Being willing to break old patterns and try new experiences will attract others seeking to grow in the same direction.
To open up your karmic cycle, ask five casual acquaintances for a virtual coffee. Get to know more about them, seeking for commonalities that go beyond what you can see, to hear their story and make deeper connections.
What is the last thing I changed my mind about?
I borrow this question, “What is the last thing you changed your mind about?” from Dave Stachowiak, host of the Coaching for Leaders podcast. He ends his interviews with this question, and now, so do I. To be fair to my unwitting participants, I’ve started turning this question on myself.
The ability to change your mind is a powerful tool. George Bernard Shaw wrote: “Those who can’t change their minds can’t change anything.”
Consider a time when you were upset and caught yourself thinking something that was later proven to be untrue. Perhaps data or evidence changed your mind. Maybe it was by going further to discover more about a topic or a person. You can practice changing your mind by intentionally taking a different perspective, such as a debate, or directly and honestly addressing criticism.
One of the hardest things to change our minds about is the way we think about ourselves. Carol Dwyer writes in “Mindset” about the discomfort of practicing a growth mindset. She describes how unsettling it is to step outside our fixed mindset, which shows up in our internal talk track: “Don’t do this, it’s not worth the risk. Protect yourself.”
Imagine a professional ballplayer who strikes out at the plate. They don’t quit the game. They return to the dugout, shake it off, and get ready to step up again.
The growth mindset athlete tells themselves: “Go for it, learn something new, embrace the practice and the study.”
Write your personal affirmation for 2021. Focus on a behavior or personal belief you want to change. Then compose a sentence, in the future tense, as if it is already true. (To get you started, visit Dr. Carmen Harr’s 35 examples of affirmations.)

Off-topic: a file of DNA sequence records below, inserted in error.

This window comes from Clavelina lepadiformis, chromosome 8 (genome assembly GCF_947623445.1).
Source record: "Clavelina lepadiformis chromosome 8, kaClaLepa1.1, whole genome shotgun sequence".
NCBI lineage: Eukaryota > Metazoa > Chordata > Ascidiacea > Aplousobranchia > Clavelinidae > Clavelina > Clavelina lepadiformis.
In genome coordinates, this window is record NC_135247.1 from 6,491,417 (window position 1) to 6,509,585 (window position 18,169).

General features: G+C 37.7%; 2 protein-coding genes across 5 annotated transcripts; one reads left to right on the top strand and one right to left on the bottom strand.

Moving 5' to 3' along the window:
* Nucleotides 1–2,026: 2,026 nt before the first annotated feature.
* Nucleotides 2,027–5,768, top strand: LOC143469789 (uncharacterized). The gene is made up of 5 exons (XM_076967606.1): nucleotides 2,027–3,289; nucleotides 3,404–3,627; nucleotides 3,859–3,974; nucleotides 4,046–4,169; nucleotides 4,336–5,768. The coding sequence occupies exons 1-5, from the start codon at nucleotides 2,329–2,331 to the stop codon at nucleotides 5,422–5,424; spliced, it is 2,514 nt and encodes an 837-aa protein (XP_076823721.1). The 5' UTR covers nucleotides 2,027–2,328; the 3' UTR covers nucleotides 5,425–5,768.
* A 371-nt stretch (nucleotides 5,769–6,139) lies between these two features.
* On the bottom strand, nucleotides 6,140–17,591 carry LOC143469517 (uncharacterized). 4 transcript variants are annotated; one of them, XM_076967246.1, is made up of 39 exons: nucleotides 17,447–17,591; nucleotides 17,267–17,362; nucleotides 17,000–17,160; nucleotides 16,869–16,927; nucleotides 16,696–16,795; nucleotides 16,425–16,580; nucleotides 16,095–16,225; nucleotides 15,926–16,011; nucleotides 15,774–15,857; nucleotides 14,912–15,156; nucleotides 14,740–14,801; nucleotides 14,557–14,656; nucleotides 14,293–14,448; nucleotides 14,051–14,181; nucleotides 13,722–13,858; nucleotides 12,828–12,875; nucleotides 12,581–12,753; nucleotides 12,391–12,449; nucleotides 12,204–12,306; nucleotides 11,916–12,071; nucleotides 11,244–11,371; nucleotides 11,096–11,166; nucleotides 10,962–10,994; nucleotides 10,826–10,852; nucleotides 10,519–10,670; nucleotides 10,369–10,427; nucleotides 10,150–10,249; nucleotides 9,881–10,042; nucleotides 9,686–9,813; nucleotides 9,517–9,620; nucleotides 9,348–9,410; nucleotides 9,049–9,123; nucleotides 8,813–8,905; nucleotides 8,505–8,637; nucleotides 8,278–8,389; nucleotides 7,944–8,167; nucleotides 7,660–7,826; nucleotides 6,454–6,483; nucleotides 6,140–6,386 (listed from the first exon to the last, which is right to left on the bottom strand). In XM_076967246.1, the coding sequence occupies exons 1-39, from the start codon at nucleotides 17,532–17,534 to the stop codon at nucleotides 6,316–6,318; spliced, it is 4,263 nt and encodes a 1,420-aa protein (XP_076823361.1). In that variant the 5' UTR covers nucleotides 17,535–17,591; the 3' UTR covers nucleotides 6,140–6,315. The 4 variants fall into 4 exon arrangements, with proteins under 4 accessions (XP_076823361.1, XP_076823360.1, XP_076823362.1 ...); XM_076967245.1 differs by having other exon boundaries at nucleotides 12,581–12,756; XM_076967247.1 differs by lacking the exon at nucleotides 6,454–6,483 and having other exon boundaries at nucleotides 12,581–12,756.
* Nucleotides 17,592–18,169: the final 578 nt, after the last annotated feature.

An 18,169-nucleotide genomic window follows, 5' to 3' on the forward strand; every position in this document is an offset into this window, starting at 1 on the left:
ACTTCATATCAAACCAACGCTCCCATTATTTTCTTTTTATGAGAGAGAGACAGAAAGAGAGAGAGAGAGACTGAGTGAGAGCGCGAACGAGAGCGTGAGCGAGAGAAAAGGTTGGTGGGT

In conclusion, I hope these three questions will help you make some small pivots to a new and fulfilling chapter in your life.
Open up space by clearing out what no longer serves you. Question if your well-formed patterns are distractors to your future. Create an affirmation to change your self-talk. Although we cannot think our way to new behavior, challenging our old behavior is the first step. The most inspirational life stories form in the grimmest circumstances, from those who dare to dream of the life they desire.
Then apply the growth mindset as you take the steps to fulfill your wildest desires. Find new skills and relationships to explore, revel in bringing the beginner’s eye, be a curious cat, take healthy risks. Above all, embrace the winding trail of imperfect self-discovery.
One last quote from Satell, “If you believe that the patterns of the past determine our future, then you will cling to them dearly. On the other hand, if you believe that the most important patterns are those we have yet to uncover, then the future has no bounds.”
Hone your craft, speak your truth, show your thanks